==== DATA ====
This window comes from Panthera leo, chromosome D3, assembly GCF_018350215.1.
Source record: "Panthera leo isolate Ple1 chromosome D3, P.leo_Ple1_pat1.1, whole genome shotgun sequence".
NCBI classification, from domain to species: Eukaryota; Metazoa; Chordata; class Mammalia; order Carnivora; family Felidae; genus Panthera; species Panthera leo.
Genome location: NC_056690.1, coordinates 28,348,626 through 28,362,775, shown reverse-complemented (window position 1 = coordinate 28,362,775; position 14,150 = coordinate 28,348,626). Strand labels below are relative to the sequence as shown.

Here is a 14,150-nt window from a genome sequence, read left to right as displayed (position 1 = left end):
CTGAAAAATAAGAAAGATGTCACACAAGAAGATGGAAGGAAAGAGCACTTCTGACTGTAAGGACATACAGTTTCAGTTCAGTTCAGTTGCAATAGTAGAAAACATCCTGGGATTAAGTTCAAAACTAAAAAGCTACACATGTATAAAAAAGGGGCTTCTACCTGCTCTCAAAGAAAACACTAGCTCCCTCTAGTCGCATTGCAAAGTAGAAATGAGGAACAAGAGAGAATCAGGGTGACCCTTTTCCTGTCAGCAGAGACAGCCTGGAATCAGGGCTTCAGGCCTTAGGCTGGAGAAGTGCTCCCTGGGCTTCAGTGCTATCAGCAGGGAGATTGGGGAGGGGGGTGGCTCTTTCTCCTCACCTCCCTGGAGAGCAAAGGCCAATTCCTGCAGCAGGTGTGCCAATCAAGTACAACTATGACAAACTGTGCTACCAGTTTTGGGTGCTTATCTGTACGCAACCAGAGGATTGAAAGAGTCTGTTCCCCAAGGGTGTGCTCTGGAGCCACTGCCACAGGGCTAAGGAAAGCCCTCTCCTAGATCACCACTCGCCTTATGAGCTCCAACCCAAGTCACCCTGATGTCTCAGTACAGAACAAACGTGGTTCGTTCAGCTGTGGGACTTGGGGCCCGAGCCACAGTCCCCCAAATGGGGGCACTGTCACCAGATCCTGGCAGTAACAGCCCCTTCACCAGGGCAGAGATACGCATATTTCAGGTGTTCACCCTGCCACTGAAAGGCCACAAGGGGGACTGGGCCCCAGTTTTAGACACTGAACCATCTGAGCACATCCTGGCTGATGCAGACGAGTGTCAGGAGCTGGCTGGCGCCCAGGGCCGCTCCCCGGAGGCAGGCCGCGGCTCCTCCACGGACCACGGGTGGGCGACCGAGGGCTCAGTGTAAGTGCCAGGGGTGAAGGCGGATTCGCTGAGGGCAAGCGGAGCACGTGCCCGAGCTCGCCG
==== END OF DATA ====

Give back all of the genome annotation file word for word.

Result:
This window comes from Panthera leo, chromosome D3, assembly GCF_018350215.1.
Source record: "Panthera leo isolate Ple1 chromosome D3, P.leo_Ple1_pat1.1, whole genome shotgun sequence".
NCBI classification, from domain to species: Eukaryota; Metazoa; Chordata; class Mammalia; order Carnivora; family Felidae; genus Panthera; species Panthera leo.
Genome location: NC_056690.1, coordinates 28,348,626 through 28,362,775, shown reverse-complemented (window position 1 = coordinate 28,362,775; position 14,150 = coordinate 28,348,626). Strand labels below are relative to the sequence as shown.

Here is a 14,150-nt window from a genome sequence, read left to right as displayed (position 1 = left end):
CTGAAAAATAAGAAAGATGTCACACAAGAAGATGGAAGGAAAGAGCACTTCTGACTGTAAGGACATACAGTTTCAGTTCAGTTCAGTTGCAATAGTAGAAAACATCCTGGGATTAAGTTCAAAACTAAAAAGCTACACATGTATAAAAAAGGGGCTTCTACCTGCTCTCAAAGAAAACACTAGCTCCCTCTAGTCGCATTGCAAAGTAGAAATGAGGAACAAGAGAGAATCAGGGTGACCCTTTTCCTGTCAGCAGAGACAGCCTGGAATCAGGGCTTCAGGCCTTAGGCTGGAGAAGTGCTCCCTGGGCTTCAGTGCTATCAGCAGGGAGATTGGGGAGGGGGGTGGCTCTTTCTCCTCACCTCCCTGGAGAGCAAAGGCCAATTCCTGCAGCAGGTGTGCCAATCAAGTACAACTATGACAAACTGTGCTACCAGTTTTGGGTGCTTATCTGTACGCAACCAGAGGATTGAAAGAGTCTGTTCCCCAAGGGTGTGCTCTGGAGCCACTGCCACAGGGCTAAGGAAAGCCCTCTCCTAGATCACCACTCGCCTTATGAGCTCCAACCCAAGTCACCCTGATGTCTCAGTACAGAACAAACGTGGTTCGTTCAGCTGTGGGACTTGGGGCCCGAGCCACAGTCCCCCAAATGGGGGCACTGTCACCAGATCCTGGCAGTAACAGCCCCTTCACCAGGGCAGAGATACGCATATTTCAGGTGTTCACCCTGCCACTGAAAGGCCACAAGGGGGACTGGGCCCCAGTTTTAGACACTGAACCATCTGAGCACATCCTGGCTGATGCAGACGAGTGTCAGGAGCTGGCTGGCGCCCAGGGCCGCTCCCCGGAGGCAGGCCGCGGCTCCTCCACGGACCACGGGTGGGCGACCGAGGGCTCAGTGTAAGTGCCAGGGGTGAAGGCGGATTCGCTGAGGGCAAGCGGAGCACGTGCCCGAGCTCGCCG